Researchers at Brigham Young University have found how dads are in a unique position to help their adolescent children develop persistence, which is seen as one factor for academic success. I am not surprised – tapping into dads’ (or another significant adult’s) life experience helps children to understand how the real world works. Persistence also relates to the “growth mindset” which is Carol Dweck’s concept of becoming successful with hard work, instead of solely relying on basic qualities of being talented.
In their study researchers viewed persistence as a teachable trait, and explained how father’s involvement in good quality interactions increased the academic success:
The key is for dads to practice what’s called “authoritative” parenting – not to be confused with authoritarian. Here are the three basic ingredients:
- Children feel warmth and love from their father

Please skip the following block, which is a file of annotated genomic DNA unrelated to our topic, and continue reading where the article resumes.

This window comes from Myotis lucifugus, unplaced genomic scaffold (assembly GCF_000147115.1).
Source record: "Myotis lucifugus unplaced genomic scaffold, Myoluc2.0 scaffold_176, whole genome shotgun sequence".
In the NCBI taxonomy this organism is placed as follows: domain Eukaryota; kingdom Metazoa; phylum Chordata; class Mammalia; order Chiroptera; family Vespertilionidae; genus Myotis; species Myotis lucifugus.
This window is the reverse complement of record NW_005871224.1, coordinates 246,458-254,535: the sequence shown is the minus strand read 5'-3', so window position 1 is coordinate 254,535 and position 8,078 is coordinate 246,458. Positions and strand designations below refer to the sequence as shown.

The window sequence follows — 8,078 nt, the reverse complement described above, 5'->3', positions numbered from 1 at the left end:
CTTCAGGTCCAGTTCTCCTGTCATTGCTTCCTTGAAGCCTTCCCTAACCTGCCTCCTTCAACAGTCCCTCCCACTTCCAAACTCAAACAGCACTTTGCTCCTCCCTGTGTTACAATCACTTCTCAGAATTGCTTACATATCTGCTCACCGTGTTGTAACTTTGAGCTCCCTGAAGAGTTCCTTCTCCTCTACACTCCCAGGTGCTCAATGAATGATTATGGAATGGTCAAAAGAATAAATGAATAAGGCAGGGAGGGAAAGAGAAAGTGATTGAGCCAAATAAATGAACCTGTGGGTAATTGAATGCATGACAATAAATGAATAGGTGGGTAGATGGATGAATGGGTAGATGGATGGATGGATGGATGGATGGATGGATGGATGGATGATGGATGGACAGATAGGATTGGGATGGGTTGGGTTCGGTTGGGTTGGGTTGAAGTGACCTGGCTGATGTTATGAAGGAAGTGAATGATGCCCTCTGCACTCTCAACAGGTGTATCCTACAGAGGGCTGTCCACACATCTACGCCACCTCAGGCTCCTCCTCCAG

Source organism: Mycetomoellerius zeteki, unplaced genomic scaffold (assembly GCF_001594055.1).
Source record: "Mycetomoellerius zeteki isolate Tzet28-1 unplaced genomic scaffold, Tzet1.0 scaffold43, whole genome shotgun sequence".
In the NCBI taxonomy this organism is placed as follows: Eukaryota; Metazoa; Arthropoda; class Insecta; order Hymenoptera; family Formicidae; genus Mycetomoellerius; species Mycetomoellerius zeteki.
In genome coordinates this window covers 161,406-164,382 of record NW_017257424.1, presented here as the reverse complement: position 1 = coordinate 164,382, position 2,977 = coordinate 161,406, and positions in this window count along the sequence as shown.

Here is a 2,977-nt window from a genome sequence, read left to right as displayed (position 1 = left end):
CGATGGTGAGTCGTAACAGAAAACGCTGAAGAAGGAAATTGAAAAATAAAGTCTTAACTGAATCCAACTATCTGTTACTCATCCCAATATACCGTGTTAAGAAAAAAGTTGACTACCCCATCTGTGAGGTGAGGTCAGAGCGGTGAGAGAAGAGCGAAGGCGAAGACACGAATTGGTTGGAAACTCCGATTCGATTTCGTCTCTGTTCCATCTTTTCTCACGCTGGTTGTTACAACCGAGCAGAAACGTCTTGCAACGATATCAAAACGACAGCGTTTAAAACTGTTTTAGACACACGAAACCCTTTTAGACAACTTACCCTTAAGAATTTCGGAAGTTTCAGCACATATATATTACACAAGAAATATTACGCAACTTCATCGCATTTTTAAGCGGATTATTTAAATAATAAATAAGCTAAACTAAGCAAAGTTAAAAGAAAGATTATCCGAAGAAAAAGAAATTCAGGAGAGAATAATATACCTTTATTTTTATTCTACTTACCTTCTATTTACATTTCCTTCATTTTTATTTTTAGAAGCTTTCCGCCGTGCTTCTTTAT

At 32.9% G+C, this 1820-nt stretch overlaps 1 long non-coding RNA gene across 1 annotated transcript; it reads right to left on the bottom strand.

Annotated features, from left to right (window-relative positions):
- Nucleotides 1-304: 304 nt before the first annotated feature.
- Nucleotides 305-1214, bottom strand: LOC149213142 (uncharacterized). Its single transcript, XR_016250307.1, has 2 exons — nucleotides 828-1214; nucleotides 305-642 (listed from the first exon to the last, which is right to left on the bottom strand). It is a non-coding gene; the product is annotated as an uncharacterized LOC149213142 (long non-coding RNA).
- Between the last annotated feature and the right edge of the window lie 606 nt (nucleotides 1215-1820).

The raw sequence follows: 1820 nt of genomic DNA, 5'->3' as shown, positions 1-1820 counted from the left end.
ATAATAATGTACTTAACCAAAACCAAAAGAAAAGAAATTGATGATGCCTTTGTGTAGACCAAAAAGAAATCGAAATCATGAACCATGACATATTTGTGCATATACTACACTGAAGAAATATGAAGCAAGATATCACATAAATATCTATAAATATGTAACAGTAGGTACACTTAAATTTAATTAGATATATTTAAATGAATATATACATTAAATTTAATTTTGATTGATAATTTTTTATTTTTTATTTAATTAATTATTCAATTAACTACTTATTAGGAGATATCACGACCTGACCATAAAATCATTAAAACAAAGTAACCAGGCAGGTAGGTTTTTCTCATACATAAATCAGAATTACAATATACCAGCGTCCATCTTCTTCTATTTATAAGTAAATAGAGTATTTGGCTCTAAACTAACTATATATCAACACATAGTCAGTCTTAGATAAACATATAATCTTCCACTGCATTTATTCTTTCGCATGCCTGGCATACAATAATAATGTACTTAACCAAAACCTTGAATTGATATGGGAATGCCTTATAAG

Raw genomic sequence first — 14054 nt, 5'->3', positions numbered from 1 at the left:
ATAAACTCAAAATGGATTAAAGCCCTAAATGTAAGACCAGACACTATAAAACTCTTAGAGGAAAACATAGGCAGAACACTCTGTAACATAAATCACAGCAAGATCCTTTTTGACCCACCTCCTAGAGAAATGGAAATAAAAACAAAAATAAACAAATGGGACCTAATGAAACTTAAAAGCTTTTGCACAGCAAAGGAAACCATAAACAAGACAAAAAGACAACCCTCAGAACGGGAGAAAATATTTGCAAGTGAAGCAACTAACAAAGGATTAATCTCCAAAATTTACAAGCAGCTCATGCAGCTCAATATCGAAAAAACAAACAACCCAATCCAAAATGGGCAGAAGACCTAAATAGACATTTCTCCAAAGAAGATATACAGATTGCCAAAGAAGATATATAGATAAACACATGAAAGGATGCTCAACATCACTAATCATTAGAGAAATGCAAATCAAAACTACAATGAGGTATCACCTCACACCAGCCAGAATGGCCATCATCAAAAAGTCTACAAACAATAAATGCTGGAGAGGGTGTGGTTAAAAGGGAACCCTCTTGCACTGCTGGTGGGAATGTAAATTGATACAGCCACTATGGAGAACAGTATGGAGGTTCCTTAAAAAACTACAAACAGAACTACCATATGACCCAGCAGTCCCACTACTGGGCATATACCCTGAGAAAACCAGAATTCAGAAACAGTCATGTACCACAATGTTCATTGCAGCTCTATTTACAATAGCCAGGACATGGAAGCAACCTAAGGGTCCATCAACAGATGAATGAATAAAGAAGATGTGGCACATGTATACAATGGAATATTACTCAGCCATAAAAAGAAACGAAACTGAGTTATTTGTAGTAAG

- Accountability and the reasons behind rules are emphasized
- Children are granted an appropriate level of autonomy
Authoritative parenting and teaching employ the very best strategies which, of course, from my point of view look very similar to the 3Cs: co-operation in the form of acceptance (warmth and love), cognitive learning tools in emphasizing reasons and accountability, and constructive upbringing – or teaching- in trusting children with age appropriate level of autonomy.
There are many other studies showing how authoritative parenting style significantly predicts academic performance, while no relations can be found for permissive or authoritarian styles (Turner, Chandler et al 2009). In teaching profession we don’t usually speak about authoritative, permissive or authoritarian teaching styles – but maybe we should?
Children, whose dads employ the “basic ingredients” of authoritative parenting, become more successful in their learning. In the same way students, who are treated at school with co-operative, cognitive and constructive principles, are more likely to grow to become respectful, accountable and determined adults.
 Journal of College Student Development, Volume 50, Number 3, May/June 2009, pp. 337-346 (Article) http://www.selfdeterminationtheory.org/SDT/documents/2009_TurnerChandleretal_JCSD.pdf